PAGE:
Abstract: The ability of quantitative ultrasound (QUS) to estimate the risk of osteoporotic fractures was evaluated in a prospective study over a mean time of 5.47 years in 254 postmenopausal women (mean age 58.06 ± 7.67 years). Baseline measurements of ultrasound transmission velocity (UTV) and bone mineral density (BMD) were taken at the distal radius (DR). UTV was also measured at the patella (P). Fifty nonspine fractures due to minor trauma were detected during annual check-ups with an incidence of 3.59/year. Fractures occurred in older women with a lower BMD and QUS. Using Cox regression analysis the relative risk (RR) per 1 standard deviation (SD) decrease in the unadjusted QUS and BMD measurements was: BMD-DR = 3.56, 95% confidence interval (CI) 1.57–8.09; UTV-DR = 5.35, 95% CI 2.07–13.83; UTV-P = 4.49, 95% CI 2.08–9.68. The relationship between BMD and QUS variables and fracture risk persisted after adjusting for potential confounders apart from previous fractures, giving the following RR: BMD-DR = 2.99, 95% CI 1.06–8.41; UTV-DR = 3.69, 95% CI 1.18–11.49; UTV-P = 3.89, 95% CI 1.53–9.90. Correcting also for previous fractures, only UTV-P remained an effective predictor of fracture risk even after QUS measurement correction for BMD. Wrist fractures were best related to BMD-DR (RR 7.33, 95% CI 1.43–37.50) and UTV-DR (RR 10.94, 95% CI 1.10–108.45), while hip and ankle fractures were significantly associated only with UTV-P (hip: RR 32.14, 95% CI 1.83–562.80; ankle: RR 17.60, 95% CI 1.78–173.79). The combined use of BMD and QUS is a better predictor of fracture risk than either technique used separately. Comparison of the areas under the receiver operating characteristic (ROC) curves did not show differences in the ability of BMD and QUS to correctly distinguish fractures. In conclusion, QUS predicts fracture risk in osteoporotic women at least as well as BMD. UTV-DR and BMD-DR are good predictors of wrist fractures, while UTV-P is strongly related to hip and ankle fractures. QUS and BMD combined improve the diagnostic ability of each technique individually.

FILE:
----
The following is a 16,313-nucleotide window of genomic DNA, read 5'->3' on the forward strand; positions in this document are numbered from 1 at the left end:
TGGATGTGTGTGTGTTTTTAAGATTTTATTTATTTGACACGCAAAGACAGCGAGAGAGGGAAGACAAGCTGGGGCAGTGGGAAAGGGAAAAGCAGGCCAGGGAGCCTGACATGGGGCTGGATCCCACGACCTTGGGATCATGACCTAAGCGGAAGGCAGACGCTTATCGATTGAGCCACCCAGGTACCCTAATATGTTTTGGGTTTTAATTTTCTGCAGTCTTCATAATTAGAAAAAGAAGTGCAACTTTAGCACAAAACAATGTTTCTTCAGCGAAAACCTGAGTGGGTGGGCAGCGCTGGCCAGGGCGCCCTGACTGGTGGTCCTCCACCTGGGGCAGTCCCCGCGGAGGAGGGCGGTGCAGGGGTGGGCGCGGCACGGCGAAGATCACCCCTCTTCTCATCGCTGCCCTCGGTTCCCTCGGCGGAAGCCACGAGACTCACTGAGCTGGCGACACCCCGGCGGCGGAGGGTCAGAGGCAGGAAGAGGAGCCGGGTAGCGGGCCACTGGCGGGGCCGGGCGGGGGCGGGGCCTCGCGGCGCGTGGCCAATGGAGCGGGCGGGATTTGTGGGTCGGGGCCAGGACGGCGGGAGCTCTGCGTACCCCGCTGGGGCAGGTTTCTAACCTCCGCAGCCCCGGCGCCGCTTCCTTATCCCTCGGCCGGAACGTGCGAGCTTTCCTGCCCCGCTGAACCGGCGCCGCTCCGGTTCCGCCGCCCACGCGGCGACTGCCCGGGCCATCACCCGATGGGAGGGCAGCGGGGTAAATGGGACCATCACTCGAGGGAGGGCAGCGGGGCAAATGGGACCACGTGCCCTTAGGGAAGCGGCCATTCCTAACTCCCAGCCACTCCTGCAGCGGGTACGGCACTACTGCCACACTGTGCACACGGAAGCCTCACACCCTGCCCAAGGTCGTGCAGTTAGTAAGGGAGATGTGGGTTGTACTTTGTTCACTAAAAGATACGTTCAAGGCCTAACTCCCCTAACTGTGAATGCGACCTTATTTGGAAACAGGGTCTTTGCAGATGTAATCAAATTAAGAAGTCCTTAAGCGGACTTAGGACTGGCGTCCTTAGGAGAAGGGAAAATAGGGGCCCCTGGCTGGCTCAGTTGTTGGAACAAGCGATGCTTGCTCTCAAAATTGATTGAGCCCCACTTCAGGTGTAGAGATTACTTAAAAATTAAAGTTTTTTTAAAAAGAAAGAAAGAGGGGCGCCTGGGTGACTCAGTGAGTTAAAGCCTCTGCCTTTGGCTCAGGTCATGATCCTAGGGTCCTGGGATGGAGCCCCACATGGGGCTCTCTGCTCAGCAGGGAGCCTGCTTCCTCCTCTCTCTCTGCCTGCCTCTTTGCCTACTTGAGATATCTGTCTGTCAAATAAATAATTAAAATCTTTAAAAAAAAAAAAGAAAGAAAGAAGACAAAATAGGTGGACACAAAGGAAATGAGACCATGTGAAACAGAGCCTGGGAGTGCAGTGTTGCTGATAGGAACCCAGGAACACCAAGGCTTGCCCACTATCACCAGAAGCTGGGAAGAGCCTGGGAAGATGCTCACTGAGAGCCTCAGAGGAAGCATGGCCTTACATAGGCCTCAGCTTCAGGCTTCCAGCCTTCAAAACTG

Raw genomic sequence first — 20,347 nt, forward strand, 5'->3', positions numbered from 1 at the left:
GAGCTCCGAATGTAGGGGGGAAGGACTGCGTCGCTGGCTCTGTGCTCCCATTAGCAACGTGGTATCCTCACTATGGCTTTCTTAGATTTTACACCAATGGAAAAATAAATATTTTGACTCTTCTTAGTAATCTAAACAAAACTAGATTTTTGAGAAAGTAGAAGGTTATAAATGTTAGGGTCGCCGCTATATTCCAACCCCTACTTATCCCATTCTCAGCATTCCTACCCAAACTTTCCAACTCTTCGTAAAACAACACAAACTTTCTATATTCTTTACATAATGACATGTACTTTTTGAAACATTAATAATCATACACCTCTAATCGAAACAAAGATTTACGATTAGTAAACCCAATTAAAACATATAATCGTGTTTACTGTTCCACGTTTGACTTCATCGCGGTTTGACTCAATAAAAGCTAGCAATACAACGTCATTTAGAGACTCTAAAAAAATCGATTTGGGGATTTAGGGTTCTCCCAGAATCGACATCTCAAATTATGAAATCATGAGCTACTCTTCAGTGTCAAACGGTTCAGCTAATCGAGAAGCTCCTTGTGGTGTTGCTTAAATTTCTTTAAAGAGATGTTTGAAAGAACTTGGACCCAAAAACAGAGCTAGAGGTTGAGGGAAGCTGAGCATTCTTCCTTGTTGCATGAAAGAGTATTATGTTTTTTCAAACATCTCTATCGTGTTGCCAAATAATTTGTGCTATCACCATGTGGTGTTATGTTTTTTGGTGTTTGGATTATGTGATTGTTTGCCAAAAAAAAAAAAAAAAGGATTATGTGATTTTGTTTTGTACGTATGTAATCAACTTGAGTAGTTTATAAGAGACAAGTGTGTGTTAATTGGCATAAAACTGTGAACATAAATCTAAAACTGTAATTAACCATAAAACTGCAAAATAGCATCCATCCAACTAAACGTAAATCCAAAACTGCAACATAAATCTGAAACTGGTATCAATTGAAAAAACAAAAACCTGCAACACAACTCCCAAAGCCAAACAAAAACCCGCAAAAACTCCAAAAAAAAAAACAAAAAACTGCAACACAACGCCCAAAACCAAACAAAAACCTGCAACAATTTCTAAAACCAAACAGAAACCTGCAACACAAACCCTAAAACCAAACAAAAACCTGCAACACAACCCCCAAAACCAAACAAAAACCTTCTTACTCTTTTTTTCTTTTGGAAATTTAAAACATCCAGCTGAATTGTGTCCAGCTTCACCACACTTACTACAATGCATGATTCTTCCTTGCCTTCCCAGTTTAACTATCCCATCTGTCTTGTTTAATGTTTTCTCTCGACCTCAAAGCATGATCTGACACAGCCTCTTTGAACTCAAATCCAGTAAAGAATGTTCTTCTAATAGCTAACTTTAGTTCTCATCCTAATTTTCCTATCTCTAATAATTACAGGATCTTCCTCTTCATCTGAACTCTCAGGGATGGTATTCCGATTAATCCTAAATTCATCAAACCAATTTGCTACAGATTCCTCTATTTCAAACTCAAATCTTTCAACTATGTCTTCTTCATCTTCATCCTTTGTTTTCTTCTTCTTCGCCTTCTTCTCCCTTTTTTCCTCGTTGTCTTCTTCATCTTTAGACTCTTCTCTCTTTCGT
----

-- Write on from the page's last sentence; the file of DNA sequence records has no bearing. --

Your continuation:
S. Gnudi, C. Ripamonti, N. Malavolta